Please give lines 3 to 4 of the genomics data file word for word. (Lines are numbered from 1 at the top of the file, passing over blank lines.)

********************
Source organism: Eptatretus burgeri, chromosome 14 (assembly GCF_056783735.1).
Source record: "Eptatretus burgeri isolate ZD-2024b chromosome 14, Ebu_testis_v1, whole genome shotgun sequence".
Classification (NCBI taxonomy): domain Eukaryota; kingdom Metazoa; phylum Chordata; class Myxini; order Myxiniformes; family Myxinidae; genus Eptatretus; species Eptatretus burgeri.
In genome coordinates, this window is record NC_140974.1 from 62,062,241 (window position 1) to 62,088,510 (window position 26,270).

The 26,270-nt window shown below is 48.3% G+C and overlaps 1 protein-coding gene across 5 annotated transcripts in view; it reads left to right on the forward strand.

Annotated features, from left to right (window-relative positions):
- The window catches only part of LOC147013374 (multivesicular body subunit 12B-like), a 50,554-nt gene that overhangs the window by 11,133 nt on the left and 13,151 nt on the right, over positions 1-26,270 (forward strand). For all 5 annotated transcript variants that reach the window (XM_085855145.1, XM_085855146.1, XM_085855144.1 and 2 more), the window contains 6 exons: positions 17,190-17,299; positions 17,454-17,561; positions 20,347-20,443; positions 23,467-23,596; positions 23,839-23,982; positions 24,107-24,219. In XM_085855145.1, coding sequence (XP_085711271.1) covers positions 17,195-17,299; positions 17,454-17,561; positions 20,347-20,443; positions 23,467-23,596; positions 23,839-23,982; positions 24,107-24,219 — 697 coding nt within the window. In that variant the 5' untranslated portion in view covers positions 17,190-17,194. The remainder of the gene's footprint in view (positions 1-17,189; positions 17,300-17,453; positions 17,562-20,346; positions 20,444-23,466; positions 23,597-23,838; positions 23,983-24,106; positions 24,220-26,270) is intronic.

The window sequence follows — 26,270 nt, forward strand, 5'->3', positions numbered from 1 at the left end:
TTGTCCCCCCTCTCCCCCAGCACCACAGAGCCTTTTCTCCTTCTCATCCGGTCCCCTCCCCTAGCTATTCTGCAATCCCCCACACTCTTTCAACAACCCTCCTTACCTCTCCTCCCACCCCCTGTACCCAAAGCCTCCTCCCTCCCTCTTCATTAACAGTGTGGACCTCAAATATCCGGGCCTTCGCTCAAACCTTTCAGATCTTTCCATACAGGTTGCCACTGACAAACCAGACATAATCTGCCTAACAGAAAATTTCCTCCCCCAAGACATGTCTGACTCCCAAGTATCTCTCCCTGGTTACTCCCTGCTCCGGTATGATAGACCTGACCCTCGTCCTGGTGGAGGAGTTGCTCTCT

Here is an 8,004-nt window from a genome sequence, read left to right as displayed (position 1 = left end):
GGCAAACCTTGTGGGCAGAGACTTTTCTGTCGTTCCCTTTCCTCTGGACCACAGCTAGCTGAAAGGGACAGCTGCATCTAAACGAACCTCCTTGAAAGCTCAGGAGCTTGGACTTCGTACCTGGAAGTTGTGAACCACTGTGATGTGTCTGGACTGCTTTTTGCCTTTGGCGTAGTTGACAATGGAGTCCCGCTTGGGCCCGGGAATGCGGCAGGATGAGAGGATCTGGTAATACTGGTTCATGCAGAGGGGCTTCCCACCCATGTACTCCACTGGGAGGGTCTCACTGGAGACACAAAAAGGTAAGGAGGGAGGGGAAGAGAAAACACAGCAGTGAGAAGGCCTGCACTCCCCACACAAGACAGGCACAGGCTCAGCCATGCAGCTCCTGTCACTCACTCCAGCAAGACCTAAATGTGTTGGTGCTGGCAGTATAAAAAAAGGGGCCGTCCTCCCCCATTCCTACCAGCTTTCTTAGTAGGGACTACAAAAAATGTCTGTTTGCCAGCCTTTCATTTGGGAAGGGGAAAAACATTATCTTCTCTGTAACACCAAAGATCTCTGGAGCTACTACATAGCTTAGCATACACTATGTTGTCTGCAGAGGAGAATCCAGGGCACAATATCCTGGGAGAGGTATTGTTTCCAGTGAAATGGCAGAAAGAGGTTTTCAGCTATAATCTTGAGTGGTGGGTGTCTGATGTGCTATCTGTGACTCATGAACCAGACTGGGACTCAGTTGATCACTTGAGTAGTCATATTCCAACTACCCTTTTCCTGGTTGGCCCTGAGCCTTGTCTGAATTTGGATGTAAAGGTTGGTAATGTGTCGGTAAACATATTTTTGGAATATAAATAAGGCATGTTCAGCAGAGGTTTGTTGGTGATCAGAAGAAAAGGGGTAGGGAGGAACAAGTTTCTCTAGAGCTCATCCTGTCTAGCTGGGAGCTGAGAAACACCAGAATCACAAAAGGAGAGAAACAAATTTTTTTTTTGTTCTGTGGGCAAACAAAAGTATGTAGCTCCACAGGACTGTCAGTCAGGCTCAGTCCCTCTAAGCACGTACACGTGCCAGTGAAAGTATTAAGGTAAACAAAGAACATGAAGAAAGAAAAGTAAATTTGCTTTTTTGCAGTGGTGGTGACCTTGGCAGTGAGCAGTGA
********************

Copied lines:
Classification (NCBI taxonomy): domain Eukaryota; kingdom Metazoa; phylum Chordata; class Myxini; order Myxiniformes; family Myxinidae; genus Eptatretus; species Eptatretus burgeri.
In genome coordinates, this window is record NC_140974.1 from 62,062,241 (window position 1) to 62,088,510 (window position 26,270).